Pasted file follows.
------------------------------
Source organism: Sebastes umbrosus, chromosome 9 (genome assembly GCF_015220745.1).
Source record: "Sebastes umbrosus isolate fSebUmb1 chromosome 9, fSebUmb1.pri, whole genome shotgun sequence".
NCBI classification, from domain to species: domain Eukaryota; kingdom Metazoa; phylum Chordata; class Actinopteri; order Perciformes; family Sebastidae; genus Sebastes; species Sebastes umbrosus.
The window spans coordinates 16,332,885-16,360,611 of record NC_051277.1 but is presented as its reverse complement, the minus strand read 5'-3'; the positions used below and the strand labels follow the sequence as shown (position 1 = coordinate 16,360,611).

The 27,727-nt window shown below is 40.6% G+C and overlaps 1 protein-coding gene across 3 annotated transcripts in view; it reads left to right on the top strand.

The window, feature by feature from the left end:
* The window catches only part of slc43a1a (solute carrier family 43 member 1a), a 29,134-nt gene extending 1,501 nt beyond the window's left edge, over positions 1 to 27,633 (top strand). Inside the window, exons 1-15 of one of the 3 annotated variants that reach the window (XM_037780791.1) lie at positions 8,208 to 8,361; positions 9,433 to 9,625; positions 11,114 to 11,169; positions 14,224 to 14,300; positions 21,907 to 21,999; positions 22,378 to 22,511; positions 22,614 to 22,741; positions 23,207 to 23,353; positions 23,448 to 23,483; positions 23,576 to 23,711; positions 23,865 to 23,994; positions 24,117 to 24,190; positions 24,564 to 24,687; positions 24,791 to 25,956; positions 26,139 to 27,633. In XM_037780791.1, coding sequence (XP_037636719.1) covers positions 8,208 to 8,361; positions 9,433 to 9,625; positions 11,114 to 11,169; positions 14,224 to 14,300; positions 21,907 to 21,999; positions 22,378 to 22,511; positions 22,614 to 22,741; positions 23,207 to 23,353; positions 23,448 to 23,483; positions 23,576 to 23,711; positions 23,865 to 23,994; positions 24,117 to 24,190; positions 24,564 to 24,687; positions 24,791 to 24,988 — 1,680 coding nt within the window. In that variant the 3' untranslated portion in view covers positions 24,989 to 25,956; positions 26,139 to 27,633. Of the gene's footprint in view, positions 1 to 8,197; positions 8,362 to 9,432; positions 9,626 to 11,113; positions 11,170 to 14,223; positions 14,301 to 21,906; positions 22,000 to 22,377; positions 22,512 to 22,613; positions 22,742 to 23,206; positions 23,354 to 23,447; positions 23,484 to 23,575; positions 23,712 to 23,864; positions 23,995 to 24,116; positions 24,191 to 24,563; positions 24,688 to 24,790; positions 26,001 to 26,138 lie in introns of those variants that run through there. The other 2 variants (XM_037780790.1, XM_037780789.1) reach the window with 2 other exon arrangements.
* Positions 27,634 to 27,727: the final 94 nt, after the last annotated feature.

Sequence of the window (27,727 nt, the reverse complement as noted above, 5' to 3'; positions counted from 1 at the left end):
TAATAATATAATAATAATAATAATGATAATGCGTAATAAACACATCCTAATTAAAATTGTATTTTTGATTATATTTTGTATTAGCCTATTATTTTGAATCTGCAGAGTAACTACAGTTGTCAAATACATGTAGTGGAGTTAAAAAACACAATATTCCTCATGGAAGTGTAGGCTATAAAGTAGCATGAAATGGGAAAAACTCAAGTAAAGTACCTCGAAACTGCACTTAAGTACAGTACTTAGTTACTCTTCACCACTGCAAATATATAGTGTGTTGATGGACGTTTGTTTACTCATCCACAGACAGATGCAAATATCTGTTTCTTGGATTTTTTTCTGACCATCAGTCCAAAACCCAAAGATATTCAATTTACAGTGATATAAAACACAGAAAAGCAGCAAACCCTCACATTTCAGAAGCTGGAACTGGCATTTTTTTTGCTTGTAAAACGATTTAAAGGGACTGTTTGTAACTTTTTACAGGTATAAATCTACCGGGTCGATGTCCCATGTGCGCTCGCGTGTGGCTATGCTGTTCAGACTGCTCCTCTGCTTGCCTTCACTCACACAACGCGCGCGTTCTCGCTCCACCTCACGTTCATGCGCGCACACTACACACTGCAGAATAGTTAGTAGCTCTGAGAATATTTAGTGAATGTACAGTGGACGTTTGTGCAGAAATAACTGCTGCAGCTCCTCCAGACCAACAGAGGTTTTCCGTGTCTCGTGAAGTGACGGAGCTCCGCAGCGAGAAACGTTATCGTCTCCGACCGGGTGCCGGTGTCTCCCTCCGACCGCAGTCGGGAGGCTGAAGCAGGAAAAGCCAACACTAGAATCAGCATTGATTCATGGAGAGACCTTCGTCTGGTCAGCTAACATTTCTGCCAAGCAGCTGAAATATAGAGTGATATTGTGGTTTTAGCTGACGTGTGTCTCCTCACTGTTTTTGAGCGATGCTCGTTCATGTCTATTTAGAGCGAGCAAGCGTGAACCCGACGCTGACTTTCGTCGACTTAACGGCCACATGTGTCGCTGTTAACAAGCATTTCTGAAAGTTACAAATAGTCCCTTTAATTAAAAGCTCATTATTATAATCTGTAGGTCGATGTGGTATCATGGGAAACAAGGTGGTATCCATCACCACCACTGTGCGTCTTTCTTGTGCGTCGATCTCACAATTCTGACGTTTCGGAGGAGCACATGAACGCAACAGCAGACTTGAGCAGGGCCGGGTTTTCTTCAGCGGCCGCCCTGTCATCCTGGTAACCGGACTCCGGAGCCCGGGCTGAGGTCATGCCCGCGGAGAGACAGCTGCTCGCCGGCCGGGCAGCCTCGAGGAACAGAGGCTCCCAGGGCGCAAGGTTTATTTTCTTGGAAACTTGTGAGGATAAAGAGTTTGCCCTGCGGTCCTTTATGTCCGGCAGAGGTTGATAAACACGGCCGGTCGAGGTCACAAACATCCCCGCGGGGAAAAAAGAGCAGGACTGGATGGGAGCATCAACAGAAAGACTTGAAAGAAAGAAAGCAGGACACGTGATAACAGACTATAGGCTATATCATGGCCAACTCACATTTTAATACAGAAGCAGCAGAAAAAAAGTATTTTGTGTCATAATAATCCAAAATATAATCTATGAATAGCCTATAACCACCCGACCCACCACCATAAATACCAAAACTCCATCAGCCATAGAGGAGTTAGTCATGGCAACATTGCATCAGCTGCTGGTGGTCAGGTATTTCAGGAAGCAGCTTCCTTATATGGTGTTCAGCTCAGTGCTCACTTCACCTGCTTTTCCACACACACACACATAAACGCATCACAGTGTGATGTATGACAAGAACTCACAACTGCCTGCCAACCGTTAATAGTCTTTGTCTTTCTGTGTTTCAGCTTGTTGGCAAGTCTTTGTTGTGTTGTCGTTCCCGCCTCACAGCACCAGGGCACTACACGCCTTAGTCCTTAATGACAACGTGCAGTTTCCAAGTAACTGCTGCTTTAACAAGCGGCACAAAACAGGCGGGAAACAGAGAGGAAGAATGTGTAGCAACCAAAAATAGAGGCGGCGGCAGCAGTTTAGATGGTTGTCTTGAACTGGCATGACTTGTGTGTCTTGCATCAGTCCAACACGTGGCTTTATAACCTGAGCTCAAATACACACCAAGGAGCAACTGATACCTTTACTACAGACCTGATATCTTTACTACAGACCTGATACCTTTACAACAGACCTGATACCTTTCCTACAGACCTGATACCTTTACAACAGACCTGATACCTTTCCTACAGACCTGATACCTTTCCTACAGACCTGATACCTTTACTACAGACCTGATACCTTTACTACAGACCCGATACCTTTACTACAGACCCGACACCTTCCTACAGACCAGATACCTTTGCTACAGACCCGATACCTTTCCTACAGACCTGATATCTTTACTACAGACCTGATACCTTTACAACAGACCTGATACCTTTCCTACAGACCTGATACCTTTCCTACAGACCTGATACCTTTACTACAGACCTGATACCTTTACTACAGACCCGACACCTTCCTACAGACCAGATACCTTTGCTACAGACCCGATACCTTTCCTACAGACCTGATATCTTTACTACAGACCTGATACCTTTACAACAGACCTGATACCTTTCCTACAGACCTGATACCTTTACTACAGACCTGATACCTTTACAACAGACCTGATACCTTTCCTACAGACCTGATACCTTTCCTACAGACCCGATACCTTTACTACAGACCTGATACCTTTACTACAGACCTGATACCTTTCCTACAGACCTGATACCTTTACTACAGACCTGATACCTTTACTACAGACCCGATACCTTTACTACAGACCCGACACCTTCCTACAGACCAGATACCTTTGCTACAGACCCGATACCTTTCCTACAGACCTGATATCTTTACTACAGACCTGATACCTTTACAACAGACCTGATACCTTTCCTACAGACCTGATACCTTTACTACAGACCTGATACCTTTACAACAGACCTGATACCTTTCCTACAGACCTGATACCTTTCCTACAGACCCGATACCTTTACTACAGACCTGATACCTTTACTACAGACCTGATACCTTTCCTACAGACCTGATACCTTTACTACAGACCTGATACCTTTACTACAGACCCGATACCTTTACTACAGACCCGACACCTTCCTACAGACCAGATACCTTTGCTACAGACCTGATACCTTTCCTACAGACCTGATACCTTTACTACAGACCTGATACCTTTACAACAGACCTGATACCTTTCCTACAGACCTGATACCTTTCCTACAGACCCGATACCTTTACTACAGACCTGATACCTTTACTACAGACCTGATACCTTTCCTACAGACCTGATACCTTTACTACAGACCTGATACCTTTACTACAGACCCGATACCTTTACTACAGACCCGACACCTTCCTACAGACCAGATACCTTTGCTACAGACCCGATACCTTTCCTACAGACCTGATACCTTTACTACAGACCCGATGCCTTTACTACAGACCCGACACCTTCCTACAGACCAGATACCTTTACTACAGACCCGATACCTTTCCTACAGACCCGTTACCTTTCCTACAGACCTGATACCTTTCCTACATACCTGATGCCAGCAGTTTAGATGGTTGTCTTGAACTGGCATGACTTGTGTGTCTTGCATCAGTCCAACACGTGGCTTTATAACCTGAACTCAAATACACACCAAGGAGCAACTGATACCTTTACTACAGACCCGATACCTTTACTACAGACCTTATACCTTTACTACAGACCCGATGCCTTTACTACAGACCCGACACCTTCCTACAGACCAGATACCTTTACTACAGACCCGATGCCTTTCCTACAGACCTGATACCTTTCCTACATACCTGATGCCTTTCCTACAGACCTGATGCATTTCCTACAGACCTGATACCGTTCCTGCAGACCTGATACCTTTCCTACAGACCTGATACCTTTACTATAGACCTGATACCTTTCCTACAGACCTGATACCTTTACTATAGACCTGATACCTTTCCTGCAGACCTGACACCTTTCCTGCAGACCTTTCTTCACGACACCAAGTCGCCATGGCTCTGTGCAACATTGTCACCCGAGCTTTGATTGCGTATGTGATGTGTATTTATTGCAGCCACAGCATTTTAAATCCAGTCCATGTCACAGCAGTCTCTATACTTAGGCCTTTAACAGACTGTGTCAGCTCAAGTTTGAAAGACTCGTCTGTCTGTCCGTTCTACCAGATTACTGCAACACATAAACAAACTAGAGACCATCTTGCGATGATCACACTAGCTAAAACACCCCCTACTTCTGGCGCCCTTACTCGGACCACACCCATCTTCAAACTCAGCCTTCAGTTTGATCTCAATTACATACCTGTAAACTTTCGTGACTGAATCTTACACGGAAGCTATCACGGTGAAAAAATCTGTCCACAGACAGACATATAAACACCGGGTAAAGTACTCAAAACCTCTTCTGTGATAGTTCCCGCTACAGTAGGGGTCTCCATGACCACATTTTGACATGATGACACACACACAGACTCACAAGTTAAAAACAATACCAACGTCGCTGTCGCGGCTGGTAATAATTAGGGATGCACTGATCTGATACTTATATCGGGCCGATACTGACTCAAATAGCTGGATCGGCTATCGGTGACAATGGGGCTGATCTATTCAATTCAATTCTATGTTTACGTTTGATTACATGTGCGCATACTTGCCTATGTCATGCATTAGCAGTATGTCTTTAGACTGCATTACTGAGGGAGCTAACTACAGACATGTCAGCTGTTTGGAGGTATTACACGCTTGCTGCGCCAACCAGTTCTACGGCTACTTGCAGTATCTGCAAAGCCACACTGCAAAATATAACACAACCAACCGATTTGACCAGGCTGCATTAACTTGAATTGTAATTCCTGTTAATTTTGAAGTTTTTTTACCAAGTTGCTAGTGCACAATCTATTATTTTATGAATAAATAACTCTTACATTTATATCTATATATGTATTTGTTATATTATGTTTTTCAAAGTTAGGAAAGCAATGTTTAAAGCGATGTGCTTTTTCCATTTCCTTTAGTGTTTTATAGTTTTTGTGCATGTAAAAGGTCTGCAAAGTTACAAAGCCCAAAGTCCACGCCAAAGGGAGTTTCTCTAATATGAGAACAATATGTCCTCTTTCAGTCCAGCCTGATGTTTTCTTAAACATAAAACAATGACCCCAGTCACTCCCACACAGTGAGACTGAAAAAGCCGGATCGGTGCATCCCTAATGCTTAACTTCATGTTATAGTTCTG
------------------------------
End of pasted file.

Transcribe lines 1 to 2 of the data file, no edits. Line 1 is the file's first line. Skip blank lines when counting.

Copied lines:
Source organism: Sebastes umbrosus, chromosome 9 (genome assembly GCF_015220745.1).
Source record: "Sebastes umbrosus isolate fSebUmb1 chromosome 9, fSebUmb1.pri, whole genome shotgun sequence".